Professor Afshin Ellian was born in Iran, was persecuted by the ayatollah regime and was granted asylum in the Netherlands • He then became a philosopher and harsh critic of Islam • He talks about Europe’s weakness in the face of Islam and says that “without the State of Israel, the Iranian utopia is meaningless.”
The problem isn’t with Muslims, but fundamentalism. Iranian-born Professor Afshin Ellian.
Photo credit: Ziv Koren
Upon his arrival to Israel, Afshin Ellian was informed by Immigration that they would waive the stamping of his passport. He could not understand. “You were born in Iran,” he was explained. “Despite holding a Dutch passport, you are also Iranian, and an Israeli entry stamp in your passport is a punishable offense in Iran.” Ellian insisted. “No, please stamp my passport. It is an honor for me to be in Israel.”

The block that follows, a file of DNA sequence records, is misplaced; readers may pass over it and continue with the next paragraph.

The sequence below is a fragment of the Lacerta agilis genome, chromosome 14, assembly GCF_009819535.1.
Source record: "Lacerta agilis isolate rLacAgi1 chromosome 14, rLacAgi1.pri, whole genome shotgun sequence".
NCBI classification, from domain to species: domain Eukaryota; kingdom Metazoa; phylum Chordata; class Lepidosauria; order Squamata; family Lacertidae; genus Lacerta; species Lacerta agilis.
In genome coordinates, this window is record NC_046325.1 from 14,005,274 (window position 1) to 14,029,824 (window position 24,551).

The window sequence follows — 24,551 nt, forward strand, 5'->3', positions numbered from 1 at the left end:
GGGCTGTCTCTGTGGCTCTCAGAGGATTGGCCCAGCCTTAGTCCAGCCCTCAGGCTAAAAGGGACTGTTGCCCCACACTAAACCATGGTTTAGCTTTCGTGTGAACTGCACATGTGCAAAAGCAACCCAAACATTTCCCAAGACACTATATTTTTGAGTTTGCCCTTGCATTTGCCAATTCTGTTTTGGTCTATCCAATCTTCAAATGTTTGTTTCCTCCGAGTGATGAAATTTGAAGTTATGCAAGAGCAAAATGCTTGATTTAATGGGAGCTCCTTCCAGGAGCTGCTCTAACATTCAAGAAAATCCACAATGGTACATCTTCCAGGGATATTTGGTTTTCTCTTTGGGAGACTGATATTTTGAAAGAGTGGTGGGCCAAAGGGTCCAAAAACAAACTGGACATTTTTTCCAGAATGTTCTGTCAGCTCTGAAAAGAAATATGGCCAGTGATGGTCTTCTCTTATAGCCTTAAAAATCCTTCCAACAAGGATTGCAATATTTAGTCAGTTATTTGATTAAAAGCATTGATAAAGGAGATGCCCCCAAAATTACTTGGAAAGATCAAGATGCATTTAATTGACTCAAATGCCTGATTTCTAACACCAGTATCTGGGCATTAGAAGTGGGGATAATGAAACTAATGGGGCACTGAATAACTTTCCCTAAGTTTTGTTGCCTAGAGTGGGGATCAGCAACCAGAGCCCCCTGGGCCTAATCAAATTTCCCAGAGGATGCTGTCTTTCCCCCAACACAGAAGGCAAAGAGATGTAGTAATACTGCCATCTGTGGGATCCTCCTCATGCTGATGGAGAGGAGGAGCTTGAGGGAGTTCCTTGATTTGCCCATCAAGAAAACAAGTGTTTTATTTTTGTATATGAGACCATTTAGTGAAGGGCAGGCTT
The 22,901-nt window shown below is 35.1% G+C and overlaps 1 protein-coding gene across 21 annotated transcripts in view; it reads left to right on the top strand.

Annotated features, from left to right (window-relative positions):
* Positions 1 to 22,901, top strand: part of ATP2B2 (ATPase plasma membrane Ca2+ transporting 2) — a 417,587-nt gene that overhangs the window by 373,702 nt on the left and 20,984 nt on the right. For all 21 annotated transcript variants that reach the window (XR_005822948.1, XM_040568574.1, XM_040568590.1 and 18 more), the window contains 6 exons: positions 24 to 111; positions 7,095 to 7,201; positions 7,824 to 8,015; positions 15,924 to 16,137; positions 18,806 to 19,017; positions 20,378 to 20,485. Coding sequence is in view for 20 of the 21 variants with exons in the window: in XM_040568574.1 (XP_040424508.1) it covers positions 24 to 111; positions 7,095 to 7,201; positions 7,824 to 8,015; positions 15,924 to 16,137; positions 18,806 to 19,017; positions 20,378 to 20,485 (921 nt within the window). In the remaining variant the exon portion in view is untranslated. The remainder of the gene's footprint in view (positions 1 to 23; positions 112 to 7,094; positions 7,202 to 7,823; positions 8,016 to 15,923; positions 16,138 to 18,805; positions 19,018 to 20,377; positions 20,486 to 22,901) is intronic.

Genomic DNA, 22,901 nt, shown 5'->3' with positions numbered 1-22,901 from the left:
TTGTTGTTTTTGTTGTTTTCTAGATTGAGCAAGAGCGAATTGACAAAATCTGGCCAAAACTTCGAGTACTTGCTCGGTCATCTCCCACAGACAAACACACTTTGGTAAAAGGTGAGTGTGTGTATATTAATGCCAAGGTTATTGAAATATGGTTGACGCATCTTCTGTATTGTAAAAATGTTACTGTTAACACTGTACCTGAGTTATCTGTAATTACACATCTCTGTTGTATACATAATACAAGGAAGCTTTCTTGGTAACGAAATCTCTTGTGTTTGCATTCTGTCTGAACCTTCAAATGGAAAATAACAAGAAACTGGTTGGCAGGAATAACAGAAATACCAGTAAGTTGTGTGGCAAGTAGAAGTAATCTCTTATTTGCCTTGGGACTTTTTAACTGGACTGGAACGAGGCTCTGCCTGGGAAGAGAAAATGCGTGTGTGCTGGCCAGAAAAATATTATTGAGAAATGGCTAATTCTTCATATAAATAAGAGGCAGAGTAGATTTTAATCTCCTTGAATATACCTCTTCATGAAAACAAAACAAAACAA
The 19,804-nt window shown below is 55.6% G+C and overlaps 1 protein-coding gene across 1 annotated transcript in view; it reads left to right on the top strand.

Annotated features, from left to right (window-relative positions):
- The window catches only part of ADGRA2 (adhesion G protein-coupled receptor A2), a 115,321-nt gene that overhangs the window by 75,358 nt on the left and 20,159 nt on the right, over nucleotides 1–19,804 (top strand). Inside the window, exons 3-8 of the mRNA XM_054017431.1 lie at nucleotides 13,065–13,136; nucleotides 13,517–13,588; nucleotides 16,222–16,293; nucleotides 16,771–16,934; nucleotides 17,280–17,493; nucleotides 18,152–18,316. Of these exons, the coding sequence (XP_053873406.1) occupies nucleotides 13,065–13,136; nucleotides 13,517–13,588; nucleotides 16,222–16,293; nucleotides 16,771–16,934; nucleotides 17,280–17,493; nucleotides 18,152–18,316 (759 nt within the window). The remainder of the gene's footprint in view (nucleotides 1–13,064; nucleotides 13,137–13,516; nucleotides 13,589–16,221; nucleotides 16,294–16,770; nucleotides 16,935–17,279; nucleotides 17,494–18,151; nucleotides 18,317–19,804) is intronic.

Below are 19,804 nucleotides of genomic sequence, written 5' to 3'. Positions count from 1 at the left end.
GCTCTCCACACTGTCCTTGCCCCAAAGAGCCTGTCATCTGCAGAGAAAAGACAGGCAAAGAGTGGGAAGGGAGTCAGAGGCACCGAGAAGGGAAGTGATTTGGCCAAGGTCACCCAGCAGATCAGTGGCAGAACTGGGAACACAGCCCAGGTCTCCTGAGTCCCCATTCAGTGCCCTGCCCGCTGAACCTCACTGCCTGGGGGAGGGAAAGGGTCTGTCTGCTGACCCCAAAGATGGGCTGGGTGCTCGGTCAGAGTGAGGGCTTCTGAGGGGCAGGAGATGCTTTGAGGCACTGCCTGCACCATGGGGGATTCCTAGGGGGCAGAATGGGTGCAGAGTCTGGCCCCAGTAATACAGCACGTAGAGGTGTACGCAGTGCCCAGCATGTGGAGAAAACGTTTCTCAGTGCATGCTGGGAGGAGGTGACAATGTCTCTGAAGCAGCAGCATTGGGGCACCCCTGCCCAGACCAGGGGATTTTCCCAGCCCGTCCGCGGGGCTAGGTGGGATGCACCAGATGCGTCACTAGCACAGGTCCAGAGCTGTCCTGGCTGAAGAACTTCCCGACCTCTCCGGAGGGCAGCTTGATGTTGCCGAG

Dr. Afshin Ellian, a Dutch professor of law, philosopher, poet and sharp critic of Islam, was born in Iran in 1966. The Iranian Revolution broke out when he was thirteen, and three years later he became a fugitive, wanted by the Ayatollah regime for forbidden political activity. He fled to Pakistan and from there to Soviet-ruled Afghanistan. In 1989, Ellian received political asylum in the Netherlands and subsequently pursued a career in legal academia. He also writes columns for several newspapers in the Netherlands and abroad. Due to his consistent criticism of the Iranian regime and certain aspects of Islam, a death fatwa has been issued against him.
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